I have a sensor which I am using to track a strong but noisy varying signal. When the signal is present there is a lot of energy in the FFT bins, when there is no signal the is much less energy - but still not zero.
I am wondering what is the correct way to use the no-signal FFT data (at startup I know there is no signal) to determine whether there is actually a signal at a later time.
Currently I am creating a noise reference by taking an FFT of the background noise and averaging it across all the bins. I am then using that reference via simple comparison to determine whether a bin contains a signal or not.
This works ok, but not perfectly and I am wondering whether calculating the Power Spectral Density of the noise and then comparing that bin-by-bin with the PSD of the signal would give better results. I would plan to scale the PSD as per https://holometer.fnal.gov/GH_FFT.pdf to eliminate the effects of the Hanning window that I am using.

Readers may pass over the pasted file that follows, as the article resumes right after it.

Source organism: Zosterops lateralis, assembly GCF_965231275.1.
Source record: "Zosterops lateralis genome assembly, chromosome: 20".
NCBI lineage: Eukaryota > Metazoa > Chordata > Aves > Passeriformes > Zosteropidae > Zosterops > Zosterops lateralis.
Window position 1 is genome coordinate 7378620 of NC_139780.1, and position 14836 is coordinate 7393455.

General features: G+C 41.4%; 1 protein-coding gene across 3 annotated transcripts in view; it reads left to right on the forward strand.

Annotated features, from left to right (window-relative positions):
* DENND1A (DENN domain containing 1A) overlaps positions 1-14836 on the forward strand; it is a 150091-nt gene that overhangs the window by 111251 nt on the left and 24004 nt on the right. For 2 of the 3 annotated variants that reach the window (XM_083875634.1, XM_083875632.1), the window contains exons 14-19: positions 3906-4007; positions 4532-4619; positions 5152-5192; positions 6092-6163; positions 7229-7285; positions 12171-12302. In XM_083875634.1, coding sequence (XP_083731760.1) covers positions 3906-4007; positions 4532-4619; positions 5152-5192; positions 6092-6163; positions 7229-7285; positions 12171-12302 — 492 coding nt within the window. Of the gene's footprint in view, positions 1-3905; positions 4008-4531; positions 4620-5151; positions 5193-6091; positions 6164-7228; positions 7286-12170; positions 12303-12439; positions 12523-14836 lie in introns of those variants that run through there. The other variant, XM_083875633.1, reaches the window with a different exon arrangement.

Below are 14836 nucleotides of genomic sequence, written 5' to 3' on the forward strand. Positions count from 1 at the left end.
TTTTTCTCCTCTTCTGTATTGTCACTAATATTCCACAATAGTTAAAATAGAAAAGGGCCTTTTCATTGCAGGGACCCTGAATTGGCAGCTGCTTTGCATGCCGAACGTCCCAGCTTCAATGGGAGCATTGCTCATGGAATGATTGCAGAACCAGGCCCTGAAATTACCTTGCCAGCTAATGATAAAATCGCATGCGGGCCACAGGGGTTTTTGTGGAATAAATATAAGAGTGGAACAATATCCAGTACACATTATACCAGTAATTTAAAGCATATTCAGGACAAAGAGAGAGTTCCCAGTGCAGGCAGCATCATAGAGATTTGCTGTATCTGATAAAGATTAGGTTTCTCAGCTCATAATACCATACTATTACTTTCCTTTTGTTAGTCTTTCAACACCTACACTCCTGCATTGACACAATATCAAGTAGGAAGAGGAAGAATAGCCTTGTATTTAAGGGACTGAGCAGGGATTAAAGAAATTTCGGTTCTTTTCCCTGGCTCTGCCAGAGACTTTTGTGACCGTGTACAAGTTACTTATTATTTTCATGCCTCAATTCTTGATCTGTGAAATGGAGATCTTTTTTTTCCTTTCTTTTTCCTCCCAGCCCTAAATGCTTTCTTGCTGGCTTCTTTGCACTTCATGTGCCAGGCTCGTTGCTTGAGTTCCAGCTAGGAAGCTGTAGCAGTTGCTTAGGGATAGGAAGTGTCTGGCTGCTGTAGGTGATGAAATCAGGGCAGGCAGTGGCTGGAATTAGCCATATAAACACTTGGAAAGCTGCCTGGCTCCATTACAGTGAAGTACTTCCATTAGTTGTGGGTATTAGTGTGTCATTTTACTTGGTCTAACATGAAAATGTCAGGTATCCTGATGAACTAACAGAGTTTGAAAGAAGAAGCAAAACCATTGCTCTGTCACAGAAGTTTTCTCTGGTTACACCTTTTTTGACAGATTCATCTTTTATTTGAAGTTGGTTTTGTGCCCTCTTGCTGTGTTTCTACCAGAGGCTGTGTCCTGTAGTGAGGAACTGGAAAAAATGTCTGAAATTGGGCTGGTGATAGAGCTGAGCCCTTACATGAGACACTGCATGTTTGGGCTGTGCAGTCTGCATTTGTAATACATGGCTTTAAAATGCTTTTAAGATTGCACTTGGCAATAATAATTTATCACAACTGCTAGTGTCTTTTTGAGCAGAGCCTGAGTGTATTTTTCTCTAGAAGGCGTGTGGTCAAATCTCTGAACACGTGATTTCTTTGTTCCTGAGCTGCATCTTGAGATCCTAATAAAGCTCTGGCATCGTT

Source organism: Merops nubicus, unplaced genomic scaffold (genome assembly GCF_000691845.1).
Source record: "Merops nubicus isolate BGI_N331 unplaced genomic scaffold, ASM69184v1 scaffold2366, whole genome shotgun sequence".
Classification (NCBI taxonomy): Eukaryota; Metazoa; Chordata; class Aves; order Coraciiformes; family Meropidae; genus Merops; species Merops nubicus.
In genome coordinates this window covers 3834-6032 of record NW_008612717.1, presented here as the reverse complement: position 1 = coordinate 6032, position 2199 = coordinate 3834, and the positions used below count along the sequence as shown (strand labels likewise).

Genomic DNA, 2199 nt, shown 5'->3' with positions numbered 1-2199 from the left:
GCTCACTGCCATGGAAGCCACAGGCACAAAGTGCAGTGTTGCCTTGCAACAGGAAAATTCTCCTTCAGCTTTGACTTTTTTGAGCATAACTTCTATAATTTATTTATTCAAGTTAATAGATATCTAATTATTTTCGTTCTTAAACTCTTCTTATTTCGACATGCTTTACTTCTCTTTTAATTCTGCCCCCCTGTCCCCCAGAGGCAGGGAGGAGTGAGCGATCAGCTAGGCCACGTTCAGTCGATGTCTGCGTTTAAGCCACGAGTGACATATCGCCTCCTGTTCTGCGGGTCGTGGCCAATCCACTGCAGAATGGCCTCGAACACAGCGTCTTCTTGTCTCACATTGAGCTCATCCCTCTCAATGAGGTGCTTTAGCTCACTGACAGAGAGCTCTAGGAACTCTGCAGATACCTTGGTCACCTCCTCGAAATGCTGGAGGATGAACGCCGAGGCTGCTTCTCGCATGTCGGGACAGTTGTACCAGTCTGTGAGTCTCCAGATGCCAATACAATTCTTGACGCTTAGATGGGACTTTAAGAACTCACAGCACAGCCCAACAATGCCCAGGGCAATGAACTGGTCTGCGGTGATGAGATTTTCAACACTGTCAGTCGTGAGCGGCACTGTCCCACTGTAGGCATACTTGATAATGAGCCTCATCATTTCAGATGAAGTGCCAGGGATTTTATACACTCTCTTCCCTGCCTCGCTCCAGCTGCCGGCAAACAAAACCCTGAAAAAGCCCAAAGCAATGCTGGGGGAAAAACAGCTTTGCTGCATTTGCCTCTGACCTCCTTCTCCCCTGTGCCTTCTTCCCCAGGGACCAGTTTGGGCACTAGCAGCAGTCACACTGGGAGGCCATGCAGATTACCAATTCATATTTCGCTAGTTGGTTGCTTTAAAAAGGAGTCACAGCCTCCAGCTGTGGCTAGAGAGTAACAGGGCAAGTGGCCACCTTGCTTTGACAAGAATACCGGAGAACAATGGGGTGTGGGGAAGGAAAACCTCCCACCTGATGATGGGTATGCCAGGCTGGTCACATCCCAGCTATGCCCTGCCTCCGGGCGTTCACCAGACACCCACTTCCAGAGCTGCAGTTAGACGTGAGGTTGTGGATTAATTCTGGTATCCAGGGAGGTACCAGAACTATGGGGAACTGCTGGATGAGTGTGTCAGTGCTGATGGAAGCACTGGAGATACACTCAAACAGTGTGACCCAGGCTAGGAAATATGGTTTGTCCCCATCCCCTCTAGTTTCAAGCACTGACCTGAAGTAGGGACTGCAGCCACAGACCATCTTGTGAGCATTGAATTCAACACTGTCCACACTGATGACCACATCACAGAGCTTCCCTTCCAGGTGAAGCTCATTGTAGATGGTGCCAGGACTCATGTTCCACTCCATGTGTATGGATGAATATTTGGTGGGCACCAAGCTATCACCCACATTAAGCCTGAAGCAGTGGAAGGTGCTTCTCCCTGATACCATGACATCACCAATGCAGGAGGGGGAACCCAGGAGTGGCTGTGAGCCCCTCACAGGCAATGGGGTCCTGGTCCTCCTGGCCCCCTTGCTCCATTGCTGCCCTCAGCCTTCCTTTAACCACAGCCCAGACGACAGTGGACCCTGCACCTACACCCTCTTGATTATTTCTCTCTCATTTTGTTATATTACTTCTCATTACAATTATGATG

I can't use ensemble averages as time resolution is important, although I could generate an ensemble average of the noise at startup if that would help.
Update: I found this paper: https://pdfs.semanticscholar.org/e59e/303e8f8fca708fe557bc36babb254ffa07f8.pdf which seems almost exactly what I want but too complex. It seems to suggest finding a noise floor by taking the minimum PSD from the spectra and then doing a direct comparison with the PSD of the signal - but clearly its got to be more compicated than that. Could I use this to calculate SNR of the peak bin and configure the minimum acceptable value?